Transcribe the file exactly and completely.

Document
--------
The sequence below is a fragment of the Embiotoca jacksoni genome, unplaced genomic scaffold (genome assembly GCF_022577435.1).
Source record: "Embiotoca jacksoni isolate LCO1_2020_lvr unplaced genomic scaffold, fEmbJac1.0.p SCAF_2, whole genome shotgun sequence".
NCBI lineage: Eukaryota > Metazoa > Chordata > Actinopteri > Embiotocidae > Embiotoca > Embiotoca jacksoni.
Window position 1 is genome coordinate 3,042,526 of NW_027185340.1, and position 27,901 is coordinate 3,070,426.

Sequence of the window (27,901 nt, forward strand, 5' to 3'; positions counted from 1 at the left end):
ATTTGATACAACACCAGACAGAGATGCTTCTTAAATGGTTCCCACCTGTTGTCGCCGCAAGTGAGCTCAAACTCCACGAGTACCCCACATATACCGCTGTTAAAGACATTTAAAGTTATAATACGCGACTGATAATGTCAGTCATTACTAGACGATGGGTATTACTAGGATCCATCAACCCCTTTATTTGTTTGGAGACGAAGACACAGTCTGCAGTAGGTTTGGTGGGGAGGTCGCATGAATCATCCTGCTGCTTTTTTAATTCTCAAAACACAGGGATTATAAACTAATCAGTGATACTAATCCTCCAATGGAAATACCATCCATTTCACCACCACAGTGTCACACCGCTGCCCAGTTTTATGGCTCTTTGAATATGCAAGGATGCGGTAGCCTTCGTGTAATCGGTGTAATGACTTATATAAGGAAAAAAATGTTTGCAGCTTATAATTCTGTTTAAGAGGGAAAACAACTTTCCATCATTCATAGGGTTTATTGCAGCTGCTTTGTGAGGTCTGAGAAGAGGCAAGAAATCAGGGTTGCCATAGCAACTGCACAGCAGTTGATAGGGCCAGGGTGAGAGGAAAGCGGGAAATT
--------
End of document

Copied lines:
The sequence below is a fragment of the Embiotoca jacksoni genome, unplaced genomic scaffold (genome assembly GCF_022577435.1).
Source record: "Embiotoca jacksoni isolate LCO1_2020_lvr unplaced genomic scaffold, fEmbJac1.0.p SCAF_2, whole genome shotgun sequence".
NCBI lineage: Eukaryota > Metazoa > Chordata > Actinopteri > Embiotocidae > Embiotoca > Embiotoca jacksoni.
Window position 1 is genome coordinate 3,042,526 of NW_027185340.1, and position 27,901 is coordinate 3,070,426.

Sequence of the window (27,901 nt, forward strand, 5' to 3'; positions counted from 1 at the left end):
ATTTGATACAACACCAGACAGAGATGCTTCTTAAATGGTTCCCACCTGTTGTCGCCGCAAGTGAGCTCAAACTCCACGAGTACCCCACATATACCGCTGTTAAAGACATTTAAAGTTATAATACGCGACTGATAATGTCAGTCATTACTAGACGATGGGTATTACTAGGATCCATCAACCCCTTTATTTGTTTGGAGACGAAGACACAGTCTGCAGTAGGTTTGGTGGGGAGGTCGCATGAATCATCCTGCTGCTTTTTTAATTCTCAAAACACAGGGATTATAAACTAATCAGTGATACTAATCCTCCAATGGAAATACCATCCATTTCACCACCACAGTGTCACACCGCTGCCCAGTTTTATGGCTCTTTGAATATGCAAGGATGCGGTAGCCTTCGTGTAATCGGTGTAATGACTTATATAAGGAAAAAAATGTTTGCAGCTTATAATTCTGTTTAAGAGGGAAAACAACTTTCCATCATTCATAGGGTTTATTGCAGCTGCTTTGTGAGGTCTGAGAAGAGGCAAGAAATCAGGGTTGCCATAGCAACTGCACAGCAGTTGATAGGGCCAGGGTGAGAGGAAAGCGGGAAATT